Rap began — Chuck D nailed it — as news from the streets. Rap riffed ghetto life, syncopated in hard rhymes and dense metaphor the raw reality of the ghetto. In Ronald Reagan’s America, blacks in the ghettos from Harlem to Bed Stuy to South Central formed what George Bataille called the heterogeneous element of society — or the unassimable byproduct of a culture, born of that culture, upon which the culture rests. In plain English, rap was the art of the dispossessed, and as the art of the dispossessed, it tells us the truth of the trickle-down economic era from the mouths of those who were held far beneath the place where the trickle dried up.

Rap began as a linguistic pissing contest — and it has been always more than news. It is also poetry, entertainment and resistance. As news, it is largely unwelcome. As poetry, it is mad rich and ripping angry. As entertainment, the joke is always right-on the money, and as resistance, it is unbeatable because, instead of setting the ghetto on fire, it creates from the ashes — the shit and the garbage — the nothing, going nowhere despair of the reviled and the forgotten.

Much has been made of rap then and rap now. Rap, the argument goes, has been mainstreamed, even atomized. In this process, it has lost its political edge and anger. At the same time, critics ask rappers to grow up, to mature, to stop singing about bitches and hoes. Unsurprisingly, these tendencies contradict each other — and instead of choosing between the two lines of thinking, we note that the paradoxical attitude is a way of still not knowing quite what to do with rap.

Consider two themes that still dominate rap — swagger (and all that comes with it) and brutality. Rap still deals in race and racism, and, I believe, its critical reception is still racist. Mainstream reviews tend to focus on the content (the lyrics) and to turn on the implied assumption that art is not the place for unapologetic black rage.

Street art depicting Biggie Smalls by Aaron-H © Aaron-H | Flickr
Street art depicting Biggie Smalls © Aaron-H | Flickr

From the outset, critics railed against rap’s filthy fury. In 1990, 2 Live Crew’s As Nasty as They Wanna Be became the first album to be deemed legally obscene. Critics took issue with what they called “self-assertion” and “anger” and suggested that this music that “boiled up” from the streets should be sent back to from where it came, left to speak to itself. Defenders of rap quickly spat back — anger and self-assertion are not bad things. And the moral outrage directed at rap would be better fired at the institutions and attitudes that create the conditions of the ghetto in the first place. And there was praise, even pure admiration, for some of rap’s most talented musicians. A critic from Rolling Stone described Biggie Smalls’s gifts thus: “he paints a sonic picture so vibrant that you’re transported right to the scene.”

Both sides were right. Early rap (most of Biggie’s tunes, even) bragged about banging bitches and hoes — and if rape was not glorified, the question of consent seemed irrelevant next to the pleasure celebrated. But the vivid beat hypnotized.

Two things matter here. First, rap is not more misogynistic than a lot of rock and roll. Before you protest, go back and listen to the Rolling Stones’ “Stray Cat Blues” — remember she is 15, the issue of consent is neither here nor there, and the pleasure is lauded and flaunted — all to a beat that we move with, that we dig. Second, as Jay Z observed, rap has been a young man’s game and the challenge now is to mature it, to fit the music and the lyrics to life after 40. I believe rappers have done that — but they still sound angry and we don’t know how to square the anger with the maturity. Maturity later in another post, for now we turn to rap as art.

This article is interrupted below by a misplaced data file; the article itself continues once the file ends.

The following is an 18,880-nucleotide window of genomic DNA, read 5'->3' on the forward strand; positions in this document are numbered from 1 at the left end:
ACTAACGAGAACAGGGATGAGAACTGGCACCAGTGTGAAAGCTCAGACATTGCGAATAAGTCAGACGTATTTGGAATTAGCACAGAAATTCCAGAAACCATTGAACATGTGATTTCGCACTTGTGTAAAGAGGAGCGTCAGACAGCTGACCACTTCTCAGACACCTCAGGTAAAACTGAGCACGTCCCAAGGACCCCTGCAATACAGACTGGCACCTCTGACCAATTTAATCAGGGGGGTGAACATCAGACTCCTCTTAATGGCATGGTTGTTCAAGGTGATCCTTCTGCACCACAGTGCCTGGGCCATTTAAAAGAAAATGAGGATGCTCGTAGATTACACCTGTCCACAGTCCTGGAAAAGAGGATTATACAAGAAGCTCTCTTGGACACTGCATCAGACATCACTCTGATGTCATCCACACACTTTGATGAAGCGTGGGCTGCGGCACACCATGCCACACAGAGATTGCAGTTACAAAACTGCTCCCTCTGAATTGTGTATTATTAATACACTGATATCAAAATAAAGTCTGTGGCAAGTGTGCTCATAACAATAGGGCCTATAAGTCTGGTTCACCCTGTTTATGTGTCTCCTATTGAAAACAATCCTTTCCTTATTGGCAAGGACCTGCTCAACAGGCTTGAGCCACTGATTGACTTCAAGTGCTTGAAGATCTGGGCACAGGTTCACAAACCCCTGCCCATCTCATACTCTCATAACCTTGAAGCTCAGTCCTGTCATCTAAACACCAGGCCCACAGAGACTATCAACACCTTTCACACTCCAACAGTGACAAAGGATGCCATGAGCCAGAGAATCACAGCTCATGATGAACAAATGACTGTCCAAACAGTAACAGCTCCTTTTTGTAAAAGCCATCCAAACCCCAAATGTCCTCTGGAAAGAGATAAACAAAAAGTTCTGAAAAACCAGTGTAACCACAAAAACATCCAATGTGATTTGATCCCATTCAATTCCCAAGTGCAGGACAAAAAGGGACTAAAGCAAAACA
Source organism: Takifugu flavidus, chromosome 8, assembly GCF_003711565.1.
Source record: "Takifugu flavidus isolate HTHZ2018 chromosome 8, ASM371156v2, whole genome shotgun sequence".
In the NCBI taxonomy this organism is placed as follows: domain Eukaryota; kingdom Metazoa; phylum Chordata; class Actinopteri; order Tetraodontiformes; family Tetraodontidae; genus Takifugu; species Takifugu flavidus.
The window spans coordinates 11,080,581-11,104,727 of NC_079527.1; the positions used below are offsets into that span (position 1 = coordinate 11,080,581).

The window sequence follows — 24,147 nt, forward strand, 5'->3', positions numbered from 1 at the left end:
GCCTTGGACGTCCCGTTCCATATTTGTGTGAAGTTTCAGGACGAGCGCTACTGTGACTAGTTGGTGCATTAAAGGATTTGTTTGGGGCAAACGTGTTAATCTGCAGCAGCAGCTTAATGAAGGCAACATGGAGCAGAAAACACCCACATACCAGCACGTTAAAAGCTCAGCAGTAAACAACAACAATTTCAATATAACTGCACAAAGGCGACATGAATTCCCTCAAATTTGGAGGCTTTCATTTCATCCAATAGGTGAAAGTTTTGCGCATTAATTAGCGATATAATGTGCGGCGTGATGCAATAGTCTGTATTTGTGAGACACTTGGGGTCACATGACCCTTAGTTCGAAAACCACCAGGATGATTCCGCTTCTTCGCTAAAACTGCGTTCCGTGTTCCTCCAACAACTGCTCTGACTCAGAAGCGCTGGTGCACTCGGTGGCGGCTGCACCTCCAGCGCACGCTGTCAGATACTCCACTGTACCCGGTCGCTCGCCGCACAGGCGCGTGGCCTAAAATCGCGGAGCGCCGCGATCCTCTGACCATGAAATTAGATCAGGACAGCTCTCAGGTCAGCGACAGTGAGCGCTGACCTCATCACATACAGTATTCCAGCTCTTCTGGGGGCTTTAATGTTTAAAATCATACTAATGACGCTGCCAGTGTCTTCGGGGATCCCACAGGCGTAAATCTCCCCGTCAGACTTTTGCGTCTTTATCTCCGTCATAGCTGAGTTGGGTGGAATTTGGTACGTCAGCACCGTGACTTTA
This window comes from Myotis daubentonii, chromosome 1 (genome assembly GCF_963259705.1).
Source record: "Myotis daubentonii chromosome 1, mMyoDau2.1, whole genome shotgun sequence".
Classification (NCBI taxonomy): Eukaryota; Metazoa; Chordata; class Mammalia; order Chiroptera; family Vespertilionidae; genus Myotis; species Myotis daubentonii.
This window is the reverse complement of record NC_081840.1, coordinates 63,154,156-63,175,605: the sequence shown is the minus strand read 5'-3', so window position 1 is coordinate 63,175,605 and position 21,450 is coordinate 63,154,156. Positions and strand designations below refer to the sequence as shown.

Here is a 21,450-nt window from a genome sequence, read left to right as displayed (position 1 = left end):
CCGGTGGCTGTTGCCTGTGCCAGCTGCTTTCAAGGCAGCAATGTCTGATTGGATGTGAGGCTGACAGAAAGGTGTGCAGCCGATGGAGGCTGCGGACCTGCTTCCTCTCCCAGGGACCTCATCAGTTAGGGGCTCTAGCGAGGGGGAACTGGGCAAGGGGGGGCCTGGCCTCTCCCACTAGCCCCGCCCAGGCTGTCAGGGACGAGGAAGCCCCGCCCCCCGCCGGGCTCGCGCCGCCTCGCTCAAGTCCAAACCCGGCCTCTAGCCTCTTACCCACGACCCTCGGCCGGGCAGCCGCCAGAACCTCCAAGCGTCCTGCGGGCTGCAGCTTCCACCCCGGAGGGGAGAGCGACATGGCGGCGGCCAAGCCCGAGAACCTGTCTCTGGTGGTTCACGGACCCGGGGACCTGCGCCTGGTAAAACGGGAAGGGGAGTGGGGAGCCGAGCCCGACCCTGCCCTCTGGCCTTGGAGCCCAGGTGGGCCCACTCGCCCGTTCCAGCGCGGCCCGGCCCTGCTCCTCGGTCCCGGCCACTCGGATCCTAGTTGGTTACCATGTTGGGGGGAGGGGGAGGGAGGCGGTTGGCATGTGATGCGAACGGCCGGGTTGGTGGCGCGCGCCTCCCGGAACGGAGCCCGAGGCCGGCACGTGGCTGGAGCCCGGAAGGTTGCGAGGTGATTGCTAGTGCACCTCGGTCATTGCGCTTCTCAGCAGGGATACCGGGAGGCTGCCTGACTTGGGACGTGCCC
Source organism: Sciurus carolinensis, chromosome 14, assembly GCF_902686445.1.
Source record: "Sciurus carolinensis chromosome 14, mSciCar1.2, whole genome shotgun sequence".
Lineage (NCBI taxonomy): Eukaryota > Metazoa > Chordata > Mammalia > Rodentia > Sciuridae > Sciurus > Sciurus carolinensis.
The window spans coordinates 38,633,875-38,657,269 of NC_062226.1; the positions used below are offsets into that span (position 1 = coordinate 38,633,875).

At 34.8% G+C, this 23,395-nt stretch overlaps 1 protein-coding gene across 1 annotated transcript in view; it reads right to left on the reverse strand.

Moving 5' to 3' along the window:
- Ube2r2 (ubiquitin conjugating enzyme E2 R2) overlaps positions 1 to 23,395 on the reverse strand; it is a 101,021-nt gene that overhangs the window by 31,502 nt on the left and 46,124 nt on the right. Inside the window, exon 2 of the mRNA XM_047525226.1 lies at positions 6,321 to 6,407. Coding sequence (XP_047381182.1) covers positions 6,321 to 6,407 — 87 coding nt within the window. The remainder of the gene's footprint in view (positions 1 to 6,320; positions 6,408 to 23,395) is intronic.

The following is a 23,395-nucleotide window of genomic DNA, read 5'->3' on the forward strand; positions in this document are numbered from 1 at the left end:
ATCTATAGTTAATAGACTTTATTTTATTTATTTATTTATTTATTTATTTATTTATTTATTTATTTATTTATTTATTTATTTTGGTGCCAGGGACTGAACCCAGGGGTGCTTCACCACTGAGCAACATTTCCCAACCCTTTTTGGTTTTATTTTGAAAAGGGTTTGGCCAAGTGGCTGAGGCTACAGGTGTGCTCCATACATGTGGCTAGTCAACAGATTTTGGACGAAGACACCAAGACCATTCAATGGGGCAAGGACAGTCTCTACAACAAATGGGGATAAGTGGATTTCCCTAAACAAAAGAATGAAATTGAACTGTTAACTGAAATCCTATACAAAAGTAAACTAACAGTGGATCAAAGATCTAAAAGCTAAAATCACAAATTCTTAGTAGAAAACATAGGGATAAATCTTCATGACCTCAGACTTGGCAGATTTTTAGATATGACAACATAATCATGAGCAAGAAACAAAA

Rap is art and art qua does not reduce to the reality it represents. The assertion that “rap music is rape music” should be denied thus: rap is music; it is sounds and words; it is not and cannot be rape. Even if rappers freestyle about rape, they are not raping. Once we lose this distinction, we extinguish art, lock up fantasy and kill the imagination. The irony cannot be overstated — we have guys from the streets who could have turned to real rape, drugs, dealing (and yes, some dealt and do plenty of drugs) — guys that could have gone criminal, becoming real gangstas and instead they used their vicious and fertile imaginations to crawl out from under the desert dry thug life.

The criticism of an affectation becomes a stand-in for thinking through the complicated reality presented in the music and how that reality relates to the music. Do critics really want to dictate musical content? Are there places art should not go? And when rappers fantasize about their sexual prowess and insatiable women, remember early rap is the fantasy of the powerless, and even when the musicians blew up, they carry the legacy of the ghetto in their bones and in their rhymes. Is the criticism “grow up” a real response or a gross oversimplification?

Sean Combs a/k/a Diddy, P. Diddy, Puff Daddy performing in 2010 © Reckless Dream Photography | Flickr
Sean Combs a/k/a Diddy, P. Diddy, Puff Daddy performing in 2010 © Reckless Dream Photography | Flickr

And consider real maturation: note something about the rap world that has not been noted. In less than one generation rap went from being a murderous game to a genre of music. This is an incredible shift — in response to the turf wars that killed Biggie and Tupac, Sean Combs responded by saying into a microphone for the world to hear, there is enough room for everyone. The killing stopped — to refuse to return like with like is the hallmark of (much more than) maturity. It’s a model for change (I hesitate to use the word revolution) — a model for the creation of something truly new.

This article was originally published in DeliberatelyConsidered.com.